Laura Steinelʼs comedy Family doesn't trek into much new territory--except having a climatic scene at an Insane Clown Posse concert (during the credits after my screening, a woman whispered to me, “those Juggalos —are they made up or are they real people?”)--but Steinelʼs great, keen ensemble and her direction and writing are so kinetic, that the film is a completely enjoyable and satisfying watch. Taylor Schilling as Kate shines as erratic, brash executive in Jersey who ends up begrudgingly watching her niece Maddie (played with great spirit and idiosyncrasy by the talented Bryn Vale), while Kate's brother (Eric Edelstein) deals with his wifeʼs (Fargo's Allison Tolman--who doesn't love seeing Allison Tolman in a move?) motherʼs passing.
Kate is seemingly together in slate suits and heels, her mornings wearily spent waiting for the sputtering espresso machine, but we quickly learn somethingʼs a bit off--her uncouth nature with her workmates, her unsteady gait. Itʼs not quite clear why she's the one entrusted to become caretaker of Maddie for the week, but then we meet Maddie, a sweet-natured and brazenly awkward young girl. When we glimpse Lululemon neighbor (a very fun Kate McKinnon amping it up) hyper-actively obsessed with neighborliness and child safety, we can see why she wouldn't be a great sitter for Maddie either. The bond that Kate and Maddie predictably begin to forge, is moving and charming. It helps that they are both so thorny and unpredictable as both characters and as actresses. In fact, thereʼs a clownish, slipshod, screwball nature to the film throughout— which makes all the more sense for it to begin its finale at the Insane Clown Posse “gathering.”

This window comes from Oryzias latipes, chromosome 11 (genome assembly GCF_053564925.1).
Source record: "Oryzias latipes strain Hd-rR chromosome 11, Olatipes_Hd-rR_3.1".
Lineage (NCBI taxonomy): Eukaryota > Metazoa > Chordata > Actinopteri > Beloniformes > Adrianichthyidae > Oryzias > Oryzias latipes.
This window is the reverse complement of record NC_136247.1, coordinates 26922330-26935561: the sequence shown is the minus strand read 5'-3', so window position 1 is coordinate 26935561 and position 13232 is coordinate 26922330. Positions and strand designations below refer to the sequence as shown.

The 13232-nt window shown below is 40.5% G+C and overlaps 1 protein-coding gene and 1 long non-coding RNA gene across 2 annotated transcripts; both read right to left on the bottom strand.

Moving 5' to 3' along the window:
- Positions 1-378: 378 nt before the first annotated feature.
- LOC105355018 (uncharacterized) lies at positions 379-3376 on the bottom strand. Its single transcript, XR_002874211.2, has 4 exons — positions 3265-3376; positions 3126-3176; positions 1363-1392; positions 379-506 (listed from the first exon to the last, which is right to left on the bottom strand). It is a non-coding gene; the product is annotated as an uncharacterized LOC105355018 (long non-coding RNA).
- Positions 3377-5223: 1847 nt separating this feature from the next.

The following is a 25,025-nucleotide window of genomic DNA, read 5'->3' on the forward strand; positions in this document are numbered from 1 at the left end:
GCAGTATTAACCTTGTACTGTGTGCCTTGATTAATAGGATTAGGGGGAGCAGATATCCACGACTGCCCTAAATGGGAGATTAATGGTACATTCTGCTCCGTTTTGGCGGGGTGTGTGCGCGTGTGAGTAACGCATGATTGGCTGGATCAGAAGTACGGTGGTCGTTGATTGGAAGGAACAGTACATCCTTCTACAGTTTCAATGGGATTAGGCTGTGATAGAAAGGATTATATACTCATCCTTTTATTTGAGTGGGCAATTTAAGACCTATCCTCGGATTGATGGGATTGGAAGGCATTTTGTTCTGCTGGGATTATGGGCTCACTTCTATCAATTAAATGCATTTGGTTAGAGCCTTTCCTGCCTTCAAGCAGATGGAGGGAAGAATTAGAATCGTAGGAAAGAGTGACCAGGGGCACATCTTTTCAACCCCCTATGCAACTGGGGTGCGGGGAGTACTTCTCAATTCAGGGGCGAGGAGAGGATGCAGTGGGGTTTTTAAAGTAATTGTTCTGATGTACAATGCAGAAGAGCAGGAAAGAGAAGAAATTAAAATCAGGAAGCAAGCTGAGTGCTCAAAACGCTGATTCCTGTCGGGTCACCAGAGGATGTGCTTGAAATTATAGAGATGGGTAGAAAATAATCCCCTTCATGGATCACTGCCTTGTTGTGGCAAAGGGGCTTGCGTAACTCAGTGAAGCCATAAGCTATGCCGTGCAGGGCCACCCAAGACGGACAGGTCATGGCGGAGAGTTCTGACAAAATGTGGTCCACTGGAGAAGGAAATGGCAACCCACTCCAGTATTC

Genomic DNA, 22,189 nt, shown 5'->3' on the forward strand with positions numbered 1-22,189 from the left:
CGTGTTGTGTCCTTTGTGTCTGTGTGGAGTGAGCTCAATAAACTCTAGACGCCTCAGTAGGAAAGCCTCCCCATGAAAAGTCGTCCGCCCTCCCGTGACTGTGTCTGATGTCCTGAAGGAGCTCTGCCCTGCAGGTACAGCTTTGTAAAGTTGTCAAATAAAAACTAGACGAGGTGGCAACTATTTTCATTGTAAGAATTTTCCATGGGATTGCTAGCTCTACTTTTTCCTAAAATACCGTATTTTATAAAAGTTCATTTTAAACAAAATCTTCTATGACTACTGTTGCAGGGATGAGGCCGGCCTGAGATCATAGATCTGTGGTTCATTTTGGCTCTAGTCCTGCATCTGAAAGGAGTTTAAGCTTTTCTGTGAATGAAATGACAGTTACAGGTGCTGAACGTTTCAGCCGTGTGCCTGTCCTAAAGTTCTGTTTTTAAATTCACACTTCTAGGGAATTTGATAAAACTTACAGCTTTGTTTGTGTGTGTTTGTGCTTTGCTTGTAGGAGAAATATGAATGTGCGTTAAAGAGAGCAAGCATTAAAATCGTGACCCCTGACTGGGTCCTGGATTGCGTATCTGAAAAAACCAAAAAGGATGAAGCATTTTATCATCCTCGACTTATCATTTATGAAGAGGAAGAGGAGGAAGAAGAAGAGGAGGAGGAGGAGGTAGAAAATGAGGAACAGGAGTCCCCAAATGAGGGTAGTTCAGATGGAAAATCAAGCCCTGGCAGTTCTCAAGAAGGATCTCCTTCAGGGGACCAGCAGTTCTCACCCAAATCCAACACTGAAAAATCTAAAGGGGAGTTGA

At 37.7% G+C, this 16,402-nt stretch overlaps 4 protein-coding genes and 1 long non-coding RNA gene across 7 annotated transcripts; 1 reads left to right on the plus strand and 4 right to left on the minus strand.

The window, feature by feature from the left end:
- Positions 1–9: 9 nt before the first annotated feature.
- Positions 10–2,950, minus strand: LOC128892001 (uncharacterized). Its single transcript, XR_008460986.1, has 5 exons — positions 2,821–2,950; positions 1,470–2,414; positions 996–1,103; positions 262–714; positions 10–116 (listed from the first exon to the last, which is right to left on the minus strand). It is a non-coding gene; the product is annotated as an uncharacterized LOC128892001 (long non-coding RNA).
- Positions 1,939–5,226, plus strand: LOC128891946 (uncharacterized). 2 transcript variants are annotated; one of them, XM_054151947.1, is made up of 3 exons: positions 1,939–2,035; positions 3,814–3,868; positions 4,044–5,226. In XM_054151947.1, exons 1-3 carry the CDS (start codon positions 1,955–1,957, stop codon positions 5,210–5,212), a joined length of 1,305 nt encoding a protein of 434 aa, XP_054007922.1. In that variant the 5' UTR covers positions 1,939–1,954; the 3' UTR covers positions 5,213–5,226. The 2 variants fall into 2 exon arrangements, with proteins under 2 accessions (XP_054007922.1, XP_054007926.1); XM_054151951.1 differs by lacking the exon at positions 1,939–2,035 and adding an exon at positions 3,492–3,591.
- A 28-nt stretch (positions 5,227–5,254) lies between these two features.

There are a lot of distinctive characters in the movie—Barb the secretary (a funny Blair Beeken), the ambitious new financial analyst (Jessie Ennis), mean-mugged principal (Sharon Blackwood) and Maddieʼs newfound friend Dennis (Fabrizio Zacharee Guido) who hangs by the propane tanks at the gas station where he works and introduces Maddie to the Juggalo way of life. Itʼs also impossible not to be continued to be enamored with Bryan Tyree Henry, a tremendous actor who continues to infuse the small roles he's given with warmth and particularity.
After re-studying Kramer vs. Kramer recently for Meep's 1979 podcast, I was reminded here of other cinematic depictions of a workaholicʼs transformation through the care of a kid. In an inverted way, John Hughesʼ Uncle Buck is also similar--centering upon the comic dissonance between a lackadaisical downtown Chi-town slob taking care of kids in pristine upper-class suburbia. These kinds of stories usually find everyone ending up for the better--which isn't surprising what happens in Family. It follows a comedy formula but does so with briskness (I give praise to a comedy that wraps up in 85 minutes these days!) and rich, Alexander Payne-esque specificity. ***